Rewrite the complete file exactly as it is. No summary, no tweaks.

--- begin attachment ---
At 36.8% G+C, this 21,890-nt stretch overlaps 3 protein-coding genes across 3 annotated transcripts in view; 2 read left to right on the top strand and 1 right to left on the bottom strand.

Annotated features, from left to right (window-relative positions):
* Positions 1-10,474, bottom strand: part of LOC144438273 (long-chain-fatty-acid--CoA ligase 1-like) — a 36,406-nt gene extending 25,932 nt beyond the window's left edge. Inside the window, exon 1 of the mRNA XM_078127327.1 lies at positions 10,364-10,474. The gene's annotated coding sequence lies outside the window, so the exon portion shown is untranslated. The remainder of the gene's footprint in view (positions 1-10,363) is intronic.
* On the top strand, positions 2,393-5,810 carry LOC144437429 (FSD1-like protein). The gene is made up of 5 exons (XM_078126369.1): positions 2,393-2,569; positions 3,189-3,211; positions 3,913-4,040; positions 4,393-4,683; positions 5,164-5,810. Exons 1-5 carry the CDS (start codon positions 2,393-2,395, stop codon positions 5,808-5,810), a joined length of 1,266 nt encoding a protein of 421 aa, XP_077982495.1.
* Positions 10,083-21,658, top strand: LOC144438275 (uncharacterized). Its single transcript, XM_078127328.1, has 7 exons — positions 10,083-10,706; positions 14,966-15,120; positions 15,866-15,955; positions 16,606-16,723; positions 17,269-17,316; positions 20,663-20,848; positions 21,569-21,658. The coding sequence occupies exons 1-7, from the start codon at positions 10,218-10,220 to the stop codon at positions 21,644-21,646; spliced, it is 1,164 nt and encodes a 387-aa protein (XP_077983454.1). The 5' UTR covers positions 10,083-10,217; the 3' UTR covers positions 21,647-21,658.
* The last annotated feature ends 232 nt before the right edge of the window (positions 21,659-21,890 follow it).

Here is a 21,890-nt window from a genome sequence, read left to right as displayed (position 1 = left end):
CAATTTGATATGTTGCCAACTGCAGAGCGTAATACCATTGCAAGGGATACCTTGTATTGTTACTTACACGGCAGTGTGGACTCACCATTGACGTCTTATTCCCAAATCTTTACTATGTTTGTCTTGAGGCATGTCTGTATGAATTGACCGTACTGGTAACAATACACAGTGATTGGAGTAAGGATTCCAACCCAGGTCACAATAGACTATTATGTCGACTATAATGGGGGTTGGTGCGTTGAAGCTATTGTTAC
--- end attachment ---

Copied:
At 36.8% G+C, this 21,890-nt stretch overlaps 3 protein-coding genes across 3 annotated transcripts in view; 2 read left to right on the top strand and 1 right to left on the bottom strand.

Annotated features, from left to right (window-relative positions):
* Positions 1-10,474, bottom strand: part of LOC144438273 (long-chain-fatty-acid--CoA ligase 1-like) — a 36,406-nt gene extending 25,932 nt beyond the window's left edge. Inside the window, exon 1 of the mRNA XM_078127327.1 lies at positions 10,364-10,474. The gene's annotated coding sequence lies outside the window, so the exon portion shown is untranslated. The remainder of the gene's footprint in view (positions 1-10,363) is intronic.
* On the top strand, positions 2,393-5,810 carry LOC144437429 (FSD1-like protein). The gene is made up of 5 exons (XM_078126369.1): positions 2,393-2,569; positions 3,189-3,211; positions 3,913-4,040; positions 4,393-4,683; positions 5,164-5,810. Exons 1-5 carry the CDS (start codon positions 2,393-2,395, stop codon positions 5,808-5,810), a joined length of 1,266 nt encoding a protein of 421 aa, XP_077982495.1.
* Positions 10,083-21,658, top strand: LOC144438275 (uncharacterized). Its single transcript, XM_078127328.1, has 7 exons — positions 10,083-10,706; positions 14,966-15,120; positions 15,866-15,955; positions 16,606-16,723; positions 17,269-17,316; positions 20,663-20,848; positions 21,569-21,658. The coding sequence occupies exons 1-7, from the start codon at positions 10,218-10,220 to the stop codon at positions 21,644-21,646; spliced, it is 1,164 nt and encodes a 387-aa protein (XP_077983454.1). The 5' UTR covers positions 10,083-10,217; the 3' UTR covers positions 21,647-21,658.
* The last annotated feature ends 232 nt before the right edge of the window (positions 21,659-21,890 follow it).

Here is a 21,890-nt window from a genome sequence, read left to right as displayed (position 1 = left end):
CAATTTGATATGTTGCCAACTGCAGAGCGTAATACCATTGCAAGGGATACCTTGTATTGTTACTTACACGGCAGTGTGGACTCACCATTGACGTCTTATTCCCAAATCTTTACTATGTTTGTCTTGAGGCATGTCTGTATGAATTGACCGTACTGGTAACAATACACAGTGATTGGAGTAAGGATTCCAACCCAGGTCACAATAGACTATTATGTCGACTATAATGGGGGTTGGTGCGTTGAAGCTATTGTTAC